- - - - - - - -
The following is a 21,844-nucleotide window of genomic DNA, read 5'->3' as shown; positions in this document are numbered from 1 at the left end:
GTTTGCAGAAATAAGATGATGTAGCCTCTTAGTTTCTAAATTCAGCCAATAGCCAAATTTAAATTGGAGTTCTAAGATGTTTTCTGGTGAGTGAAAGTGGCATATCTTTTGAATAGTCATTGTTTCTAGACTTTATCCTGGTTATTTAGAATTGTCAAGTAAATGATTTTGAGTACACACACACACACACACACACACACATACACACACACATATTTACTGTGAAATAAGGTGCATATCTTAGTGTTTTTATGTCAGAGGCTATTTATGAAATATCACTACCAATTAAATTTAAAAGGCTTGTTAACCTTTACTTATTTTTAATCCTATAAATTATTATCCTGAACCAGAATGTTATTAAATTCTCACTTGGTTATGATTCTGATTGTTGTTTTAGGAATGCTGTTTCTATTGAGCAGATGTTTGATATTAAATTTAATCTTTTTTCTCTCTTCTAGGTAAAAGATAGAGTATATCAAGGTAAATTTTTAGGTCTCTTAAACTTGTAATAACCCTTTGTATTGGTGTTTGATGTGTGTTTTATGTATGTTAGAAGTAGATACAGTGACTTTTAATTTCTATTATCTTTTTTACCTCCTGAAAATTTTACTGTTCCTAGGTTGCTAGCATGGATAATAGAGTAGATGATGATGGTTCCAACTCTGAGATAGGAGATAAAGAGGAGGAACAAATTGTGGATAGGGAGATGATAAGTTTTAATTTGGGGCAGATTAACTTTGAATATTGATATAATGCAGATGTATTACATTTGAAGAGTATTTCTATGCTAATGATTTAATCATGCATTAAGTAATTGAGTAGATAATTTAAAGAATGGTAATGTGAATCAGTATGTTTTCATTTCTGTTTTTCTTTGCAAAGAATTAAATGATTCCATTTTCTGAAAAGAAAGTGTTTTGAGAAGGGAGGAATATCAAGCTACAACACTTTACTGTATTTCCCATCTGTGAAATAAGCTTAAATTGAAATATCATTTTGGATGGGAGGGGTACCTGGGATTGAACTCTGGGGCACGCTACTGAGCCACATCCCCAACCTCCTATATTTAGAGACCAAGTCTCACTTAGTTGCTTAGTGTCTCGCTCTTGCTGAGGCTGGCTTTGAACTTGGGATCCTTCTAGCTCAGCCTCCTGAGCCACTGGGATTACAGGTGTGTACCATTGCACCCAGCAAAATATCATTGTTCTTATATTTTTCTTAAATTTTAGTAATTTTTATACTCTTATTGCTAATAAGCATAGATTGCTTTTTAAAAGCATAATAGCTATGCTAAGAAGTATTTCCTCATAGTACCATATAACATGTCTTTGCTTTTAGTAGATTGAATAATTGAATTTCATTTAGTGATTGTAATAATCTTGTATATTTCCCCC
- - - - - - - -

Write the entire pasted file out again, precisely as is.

The following is a 21,844-nucleotide window of genomic DNA, read 5'->3' as shown; positions in this document are numbered from 1 at the left end:
GTTTGCAGAAATAAGATGATGTAGCCTCTTAGTTTCTAAATTCAGCCAATAGCCAAATTTAAATTGGAGTTCTAAGATGTTTTCTGGTGAGTGAAAGTGGCATATCTTTTGAATAGTCATTGTTTCTAGACTTTATCCTGGTTATTTAGAATTGTCAAGTAAATGATTTTGAGTACACACACACACACACACACACACACATACACACACACATATTTACTGTGAAATAAGGTGCATATCTTAGTGTTTTTATGTCAGAGGCTATTTATGAAATATCACTACCAATTAAATTTAAAAGGCTTGTTAACCTTTACTTATTTTTAATCCTATAAATTATTATCCTGAACCAGAATGTTATTAAATTCTCACTTGGTTATGATTCTGATTGTTGTTTTAGGAATGCTGTTTCTATTGAGCAGATGTTTGATATTAAATTTAATCTTTTTTCTCTCTTCTAGGTAAAAGATAGAGTATATCAAGGTAAATTTTTAGGTCTCTTAAACTTGTAATAACCCTTTGTATTGGTGTTTGATGTGTGTTTTATGTATGTTAGAAGTAGATACAGTGACTTTTAATTTCTATTATCTTTTTTACCTCCTGAAAATTTTACTGTTCCTAGGTTGCTAGCATGGATAATAGAGTAGATGATGATGGTTCCAACTCTGAGATAGGAGATAAAGAGGAGGAACAAATTGTGGATAGGGAGATGATAAGTTTTAATTTGGGGCAGATTAACTTTGAATATTGATATAATGCAGATGTATTACATTTGAAGAGTATTTCTATGCTAATGATTTAATCATGCATTAAGTAATTGAGTAGATAATTTAAAGAATGGTAATGTGAATCAGTATGTTTTCATTTCTGTTTTTCTTTGCAAAGAATTAAATGATTCCATTTTCTGAAAAGAAAGTGTTTTGAGAAGGGAGGAATATCAAGCTACAACACTTTACTGTATTTCCCATCTGTGAAATAAGCTTAAATTGAAATATCATTTTGGATGGGAGGGGTACCTGGGATTGAACTCTGGGGCACGCTACTGAGCCACATCCCCAACCTCCTATATTTAGAGACCAAGTCTCACTTAGTTGCTTAGTGTCTCGCTCTTGCTGAGGCTGGCTTTGAACTTGGGATCCTTCTAGCTCAGCCTCCTGAGCCACTGGGATTACAGGTGTGTACCATTGCACCCAGCAAAATATCATTGTTCTTATATTTTTCTTAAATTTTAGTAATTTTTATACTCTTATTGCTAATAAGCATAGATTGCTTTTTAAAAGCATAATAGCTATGCTAAGAAGTATTTCCTCATAGTACCATATAACATGTCTTTGCTTTTAGTAGATTGAATAATTGAATTTCATTTAGTGATTGTAATAATCTTGTATATTTCCCCC